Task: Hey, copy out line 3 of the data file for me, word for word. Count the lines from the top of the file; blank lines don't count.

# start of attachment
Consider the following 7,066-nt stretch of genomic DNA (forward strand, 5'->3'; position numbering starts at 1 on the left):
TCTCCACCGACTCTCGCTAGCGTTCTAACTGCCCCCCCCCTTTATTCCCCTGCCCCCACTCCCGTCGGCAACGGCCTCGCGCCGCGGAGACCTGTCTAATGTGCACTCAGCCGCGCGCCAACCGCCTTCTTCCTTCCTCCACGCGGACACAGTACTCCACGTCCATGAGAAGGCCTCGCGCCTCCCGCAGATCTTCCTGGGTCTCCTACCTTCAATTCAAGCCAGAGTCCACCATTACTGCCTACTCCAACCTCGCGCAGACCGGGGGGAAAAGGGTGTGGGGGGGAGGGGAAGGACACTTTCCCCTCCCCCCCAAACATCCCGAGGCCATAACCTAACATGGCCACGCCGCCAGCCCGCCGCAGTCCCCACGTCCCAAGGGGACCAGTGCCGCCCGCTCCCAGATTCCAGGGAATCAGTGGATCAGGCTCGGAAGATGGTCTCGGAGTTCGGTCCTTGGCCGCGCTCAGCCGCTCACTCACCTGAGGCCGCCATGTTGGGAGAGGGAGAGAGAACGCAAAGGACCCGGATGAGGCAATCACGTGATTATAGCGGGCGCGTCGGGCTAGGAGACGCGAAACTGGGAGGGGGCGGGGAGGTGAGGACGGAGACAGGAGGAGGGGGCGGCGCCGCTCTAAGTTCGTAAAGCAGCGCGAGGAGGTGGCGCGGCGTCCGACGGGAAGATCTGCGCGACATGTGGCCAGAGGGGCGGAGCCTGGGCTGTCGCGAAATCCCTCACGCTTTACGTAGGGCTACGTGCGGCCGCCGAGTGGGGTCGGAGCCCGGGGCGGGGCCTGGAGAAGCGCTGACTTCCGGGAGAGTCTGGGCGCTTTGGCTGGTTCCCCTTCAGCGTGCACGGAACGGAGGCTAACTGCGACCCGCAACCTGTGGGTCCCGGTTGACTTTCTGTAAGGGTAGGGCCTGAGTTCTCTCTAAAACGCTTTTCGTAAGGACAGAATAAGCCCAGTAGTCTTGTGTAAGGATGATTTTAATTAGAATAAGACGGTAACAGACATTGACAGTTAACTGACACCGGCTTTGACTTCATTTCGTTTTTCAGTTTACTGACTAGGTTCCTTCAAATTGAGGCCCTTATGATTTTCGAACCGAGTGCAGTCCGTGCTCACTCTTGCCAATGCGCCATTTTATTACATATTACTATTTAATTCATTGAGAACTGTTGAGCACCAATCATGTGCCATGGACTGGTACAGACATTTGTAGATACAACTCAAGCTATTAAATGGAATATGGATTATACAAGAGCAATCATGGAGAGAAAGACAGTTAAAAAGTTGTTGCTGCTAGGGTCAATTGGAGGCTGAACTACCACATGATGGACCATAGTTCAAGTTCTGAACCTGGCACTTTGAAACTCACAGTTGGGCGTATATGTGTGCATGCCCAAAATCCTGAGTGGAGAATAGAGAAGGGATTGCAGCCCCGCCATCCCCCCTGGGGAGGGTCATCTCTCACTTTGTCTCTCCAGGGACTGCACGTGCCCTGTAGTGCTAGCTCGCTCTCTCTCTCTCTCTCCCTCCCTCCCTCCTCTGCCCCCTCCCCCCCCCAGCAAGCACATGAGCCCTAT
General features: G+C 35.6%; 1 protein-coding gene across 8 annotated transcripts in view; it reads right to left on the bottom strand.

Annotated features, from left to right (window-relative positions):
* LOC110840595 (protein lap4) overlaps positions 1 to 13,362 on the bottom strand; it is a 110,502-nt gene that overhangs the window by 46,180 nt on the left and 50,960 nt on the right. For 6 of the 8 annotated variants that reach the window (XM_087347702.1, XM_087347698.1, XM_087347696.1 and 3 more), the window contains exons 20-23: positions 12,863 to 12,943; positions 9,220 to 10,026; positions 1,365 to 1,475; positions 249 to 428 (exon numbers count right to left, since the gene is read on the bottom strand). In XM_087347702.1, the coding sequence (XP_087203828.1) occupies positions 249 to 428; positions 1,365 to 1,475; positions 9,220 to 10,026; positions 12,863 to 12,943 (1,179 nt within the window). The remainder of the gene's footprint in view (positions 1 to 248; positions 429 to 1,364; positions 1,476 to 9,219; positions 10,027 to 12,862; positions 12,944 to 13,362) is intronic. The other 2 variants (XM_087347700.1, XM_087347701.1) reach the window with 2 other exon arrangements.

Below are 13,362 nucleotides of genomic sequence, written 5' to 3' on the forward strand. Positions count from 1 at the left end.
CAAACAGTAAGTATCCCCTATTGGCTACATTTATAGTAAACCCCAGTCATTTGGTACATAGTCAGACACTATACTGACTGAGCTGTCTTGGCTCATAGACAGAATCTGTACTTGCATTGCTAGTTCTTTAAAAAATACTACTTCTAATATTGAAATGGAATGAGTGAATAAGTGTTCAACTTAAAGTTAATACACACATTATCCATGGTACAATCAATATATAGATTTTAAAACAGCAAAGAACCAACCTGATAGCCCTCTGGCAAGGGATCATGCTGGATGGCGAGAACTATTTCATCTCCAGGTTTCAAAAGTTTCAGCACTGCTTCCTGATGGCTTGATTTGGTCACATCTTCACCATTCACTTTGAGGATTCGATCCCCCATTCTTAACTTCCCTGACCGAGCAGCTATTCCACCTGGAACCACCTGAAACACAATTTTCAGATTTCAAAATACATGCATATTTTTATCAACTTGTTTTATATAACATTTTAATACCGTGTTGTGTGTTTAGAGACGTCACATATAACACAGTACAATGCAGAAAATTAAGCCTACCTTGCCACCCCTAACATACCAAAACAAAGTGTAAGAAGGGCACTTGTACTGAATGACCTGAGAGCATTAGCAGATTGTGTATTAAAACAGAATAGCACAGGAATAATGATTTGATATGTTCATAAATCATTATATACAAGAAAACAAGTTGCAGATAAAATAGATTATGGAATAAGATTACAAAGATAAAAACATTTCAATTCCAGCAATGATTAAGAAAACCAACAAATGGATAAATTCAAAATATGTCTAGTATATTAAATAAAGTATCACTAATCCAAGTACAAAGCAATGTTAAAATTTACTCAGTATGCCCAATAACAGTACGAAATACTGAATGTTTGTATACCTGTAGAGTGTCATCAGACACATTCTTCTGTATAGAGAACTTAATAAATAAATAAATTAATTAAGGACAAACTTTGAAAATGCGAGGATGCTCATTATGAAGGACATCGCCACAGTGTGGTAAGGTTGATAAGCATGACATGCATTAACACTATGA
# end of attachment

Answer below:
General features: G+C 35.6%; 1 protein-coding gene across 8 annotated transcripts in view; it reads right to left on the bottom strand.